These classifications do not take into account congenital or adaptive anatomical variants (underlying scar), which are fundamental in the analysis, as we have shown in Cases 2 and 4. On the other hand, the appearance of incidental cicatricial lesions in the absence of a clinical history of a previous injury could cause problems in classifying the injury (Case 1 and 6). Similarly, we have observed progressive clinical presentation over time, or "subacute", (Case 3), with late acquisition of MRI in which cicatricial lesions were associated, and where it was difficult to assign the category "R".
Each injury has anatomical particularities that could result in an over-evaluation of its severity, and therefore prolong the RTS. For example, in Case 4 the lesion involved vascular venous structures that caused abundant interstitial and intermuscular fluid. The RTS was the same as in Case 2, although Case 2 was classified as a 3b injury according to Munich Consensus Classification. In contrast, the Munich classification does not consider isolated interstitial oedema to be an indirect lesion (Case 7).
According to the FCB-Aspetar classification, from a radiological point of view, we consider that for some injuries we overestimated the degree of severity (Cases 1, 2, 3, 6 and 8). This issue is based on whether the "G2-3" consideration depends a quantifiable gap between muscle fibres. That said, we note that this classification has the advantage that it allows one to directly categorise connective tissue injuries using the letter "r". In the FCB-Aspetar classification, in some cases it can be difficult to determine the location of the lesion between proximal and distal, depending on the tissue involved. This is true in Case 5, in which the raphe was involved, and in which it has been difficult to reach a consensus to determine if it is proximal or distal.
Another important factor in determining RTS is the physical condition of the player. For example, while Case 3 involved an injury with poor prognosis and involvement of thick functional connective tissue, this did not result in a higher RTS than other less severe cases. In this same case, the mixed morphology of the connective tissue involvement could have conditioned a longer RTS. Thus, it would be interesting for future classification to include the type of rupture of the connective tissue (longitudinal, transversal, mixed, etc.); currently classifications only distinguish between partial and complete ruptures.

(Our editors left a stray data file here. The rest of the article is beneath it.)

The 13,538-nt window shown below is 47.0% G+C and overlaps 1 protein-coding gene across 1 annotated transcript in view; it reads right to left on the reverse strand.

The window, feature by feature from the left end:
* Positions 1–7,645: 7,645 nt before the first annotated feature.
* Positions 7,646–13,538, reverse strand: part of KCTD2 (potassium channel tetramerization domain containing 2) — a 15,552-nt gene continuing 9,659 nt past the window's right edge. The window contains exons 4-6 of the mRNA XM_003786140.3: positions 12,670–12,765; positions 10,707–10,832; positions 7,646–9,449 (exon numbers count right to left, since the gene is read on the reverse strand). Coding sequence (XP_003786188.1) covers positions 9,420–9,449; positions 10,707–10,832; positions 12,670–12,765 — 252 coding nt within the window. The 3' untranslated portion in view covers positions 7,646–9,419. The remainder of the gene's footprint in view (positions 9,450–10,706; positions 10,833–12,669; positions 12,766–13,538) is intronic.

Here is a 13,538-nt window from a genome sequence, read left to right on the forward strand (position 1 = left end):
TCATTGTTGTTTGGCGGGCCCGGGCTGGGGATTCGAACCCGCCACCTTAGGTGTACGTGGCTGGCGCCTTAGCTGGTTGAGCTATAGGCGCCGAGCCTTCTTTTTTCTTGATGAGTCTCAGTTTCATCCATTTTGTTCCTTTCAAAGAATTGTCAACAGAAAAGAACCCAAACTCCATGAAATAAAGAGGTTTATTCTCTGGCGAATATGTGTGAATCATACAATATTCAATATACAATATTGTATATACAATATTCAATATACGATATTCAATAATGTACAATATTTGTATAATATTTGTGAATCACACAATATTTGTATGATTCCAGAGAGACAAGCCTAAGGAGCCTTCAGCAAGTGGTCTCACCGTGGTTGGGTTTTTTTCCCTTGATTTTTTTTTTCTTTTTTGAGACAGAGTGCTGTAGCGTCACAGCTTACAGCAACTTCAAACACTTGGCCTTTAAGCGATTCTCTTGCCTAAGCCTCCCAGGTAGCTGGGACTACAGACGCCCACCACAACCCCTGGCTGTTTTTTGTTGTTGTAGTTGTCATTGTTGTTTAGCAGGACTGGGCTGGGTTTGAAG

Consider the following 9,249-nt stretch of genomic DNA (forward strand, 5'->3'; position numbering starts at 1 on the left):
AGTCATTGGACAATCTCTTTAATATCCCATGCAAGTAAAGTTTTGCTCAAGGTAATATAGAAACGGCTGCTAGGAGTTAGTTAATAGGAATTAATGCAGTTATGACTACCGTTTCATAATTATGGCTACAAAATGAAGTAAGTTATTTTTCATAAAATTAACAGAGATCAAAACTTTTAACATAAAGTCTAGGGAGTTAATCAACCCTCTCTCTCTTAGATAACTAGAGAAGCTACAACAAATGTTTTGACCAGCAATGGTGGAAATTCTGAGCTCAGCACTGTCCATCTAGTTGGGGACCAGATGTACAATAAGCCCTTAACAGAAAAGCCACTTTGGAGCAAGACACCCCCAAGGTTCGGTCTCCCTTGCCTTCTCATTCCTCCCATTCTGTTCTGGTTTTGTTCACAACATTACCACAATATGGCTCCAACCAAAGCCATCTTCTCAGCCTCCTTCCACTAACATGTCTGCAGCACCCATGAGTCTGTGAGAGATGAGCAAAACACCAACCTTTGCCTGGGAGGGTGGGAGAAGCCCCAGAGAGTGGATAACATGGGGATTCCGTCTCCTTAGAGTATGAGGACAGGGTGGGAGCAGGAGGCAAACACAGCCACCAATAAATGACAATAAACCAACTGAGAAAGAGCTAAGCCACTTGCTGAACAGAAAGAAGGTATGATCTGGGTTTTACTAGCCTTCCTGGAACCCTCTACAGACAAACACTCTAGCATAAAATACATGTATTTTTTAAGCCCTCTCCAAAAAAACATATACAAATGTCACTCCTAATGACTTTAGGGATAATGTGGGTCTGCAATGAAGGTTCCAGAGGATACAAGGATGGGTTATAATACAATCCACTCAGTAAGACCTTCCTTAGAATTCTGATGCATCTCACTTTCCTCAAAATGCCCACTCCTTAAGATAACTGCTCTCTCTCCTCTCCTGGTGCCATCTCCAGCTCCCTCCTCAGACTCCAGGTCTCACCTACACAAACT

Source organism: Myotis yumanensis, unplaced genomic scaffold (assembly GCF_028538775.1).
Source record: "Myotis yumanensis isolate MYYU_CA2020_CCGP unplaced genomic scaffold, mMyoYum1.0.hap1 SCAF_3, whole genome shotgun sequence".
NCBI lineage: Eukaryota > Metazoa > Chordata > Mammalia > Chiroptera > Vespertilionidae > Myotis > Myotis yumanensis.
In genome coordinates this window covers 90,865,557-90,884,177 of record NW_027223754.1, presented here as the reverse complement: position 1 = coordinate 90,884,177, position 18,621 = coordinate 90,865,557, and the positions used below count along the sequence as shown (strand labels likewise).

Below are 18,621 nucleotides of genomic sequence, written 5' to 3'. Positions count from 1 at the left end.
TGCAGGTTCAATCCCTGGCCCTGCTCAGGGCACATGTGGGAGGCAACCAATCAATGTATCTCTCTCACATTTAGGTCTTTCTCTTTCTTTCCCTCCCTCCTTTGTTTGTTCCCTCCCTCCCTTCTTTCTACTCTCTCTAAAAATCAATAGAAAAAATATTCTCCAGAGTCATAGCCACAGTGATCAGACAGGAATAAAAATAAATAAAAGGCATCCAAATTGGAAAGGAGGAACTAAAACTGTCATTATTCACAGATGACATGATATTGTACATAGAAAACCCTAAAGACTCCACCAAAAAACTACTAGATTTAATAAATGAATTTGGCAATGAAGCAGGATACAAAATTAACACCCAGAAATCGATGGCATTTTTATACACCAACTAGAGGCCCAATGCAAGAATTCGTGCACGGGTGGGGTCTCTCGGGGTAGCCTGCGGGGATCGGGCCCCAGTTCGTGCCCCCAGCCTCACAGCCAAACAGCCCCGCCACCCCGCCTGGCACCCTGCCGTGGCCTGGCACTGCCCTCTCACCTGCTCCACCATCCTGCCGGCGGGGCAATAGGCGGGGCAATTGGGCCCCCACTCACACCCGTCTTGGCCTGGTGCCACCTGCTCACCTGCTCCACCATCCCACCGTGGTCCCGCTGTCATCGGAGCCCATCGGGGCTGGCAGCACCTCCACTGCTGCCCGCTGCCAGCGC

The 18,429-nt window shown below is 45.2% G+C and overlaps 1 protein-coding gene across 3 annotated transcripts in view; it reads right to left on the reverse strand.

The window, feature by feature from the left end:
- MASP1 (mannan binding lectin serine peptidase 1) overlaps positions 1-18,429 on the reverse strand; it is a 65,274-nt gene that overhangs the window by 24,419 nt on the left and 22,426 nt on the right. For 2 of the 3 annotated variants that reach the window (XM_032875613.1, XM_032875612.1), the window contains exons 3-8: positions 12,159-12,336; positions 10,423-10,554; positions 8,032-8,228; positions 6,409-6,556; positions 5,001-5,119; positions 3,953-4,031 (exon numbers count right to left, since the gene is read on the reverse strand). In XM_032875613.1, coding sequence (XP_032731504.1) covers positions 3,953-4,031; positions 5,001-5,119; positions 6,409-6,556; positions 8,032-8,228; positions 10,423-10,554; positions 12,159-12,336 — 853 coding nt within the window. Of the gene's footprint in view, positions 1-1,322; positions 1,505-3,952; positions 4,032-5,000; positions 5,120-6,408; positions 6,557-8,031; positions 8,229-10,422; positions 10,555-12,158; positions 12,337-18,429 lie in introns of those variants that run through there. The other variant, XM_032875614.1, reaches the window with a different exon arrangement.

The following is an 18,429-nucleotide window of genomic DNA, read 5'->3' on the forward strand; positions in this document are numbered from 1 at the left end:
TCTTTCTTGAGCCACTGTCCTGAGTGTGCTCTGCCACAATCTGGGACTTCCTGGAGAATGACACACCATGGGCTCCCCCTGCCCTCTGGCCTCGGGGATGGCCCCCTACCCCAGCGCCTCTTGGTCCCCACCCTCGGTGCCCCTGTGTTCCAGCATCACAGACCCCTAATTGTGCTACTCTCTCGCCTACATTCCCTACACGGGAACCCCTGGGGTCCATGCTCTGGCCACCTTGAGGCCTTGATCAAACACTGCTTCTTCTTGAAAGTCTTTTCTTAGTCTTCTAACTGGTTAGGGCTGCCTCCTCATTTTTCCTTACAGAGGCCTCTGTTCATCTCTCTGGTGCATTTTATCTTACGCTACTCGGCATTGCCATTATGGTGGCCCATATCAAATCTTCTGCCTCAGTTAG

Finally, we believe that while several radiological signs are used in existing classifications, not all of allow consistent grading of injury. In our opinion, oedema (CSA) and intermuscular fluid are not very influential factors in the severity of the injuries. In contrast, compromised connective tissue has a highly relevant role but is currently only poorly specified in current classifications.
Standardised classifications for defining the severity and prognosis of muscle injuries help sports medicine professionals to determine the most appropriate therapeutic approach and RTS. However, the histological complexity and peculiarity of each muscle belly means that current image classifications are not infallible. In addition, not all of the many radiological signs available are equally relevant in terms of prognosis. Perhaps developing a severity classification for each muscle group, and taking into account each factor in a particular way, would bring us closer to a more consistent and effective evaluation system for muscle injury.
Conflicts of interest: None to be declared.
Authors’ contributions: J. Isern-Kebschull and S. Mechó: guarantors of integrity of the entire study; J. Isern-Kebschull, S. Mechó and X. Yanguas: literature search; J.M., G.R. and J.P: data collection and clinical studies; J. Isern-Kebschull, S. Mechó and X. Alomar: analysis; J. Isern-Kebschull and S. Mechó: writing of the manuscript. All authors: interpretation of data, manuscript revision for important intellectual content, and approval of the final draft.
The authors thank Francesc López Ferrer (radiographer at FCB-ASB MR) and Gavin Lucas (www.the papermill.eu) for critical reading and language editing.
Abbreviations and acronyms
Fútbol Club Barcelona (FCB), Return to Sport (RTS), Myotendinous Junction (MTJ), Munich Consensus Classification (MCC), British Classification System (BC), FCB Barcelona and Aspetar Classification (FCB-A).
- US and MRI are currently the most widely used techniques for confirming sports-related muscle injuries.
- MRI is the most sensitive technique for properly characterising muscle injuries.
- Recently, three new classifications have been proposed: the Munich Consensus Classification, the British Classification System, and the FC Barcelona and Aspetar Classification.
- Standardised Classifications help professionals in sports medicine to define the most appropriate therapeutic strategy and RTS following muscle injuries.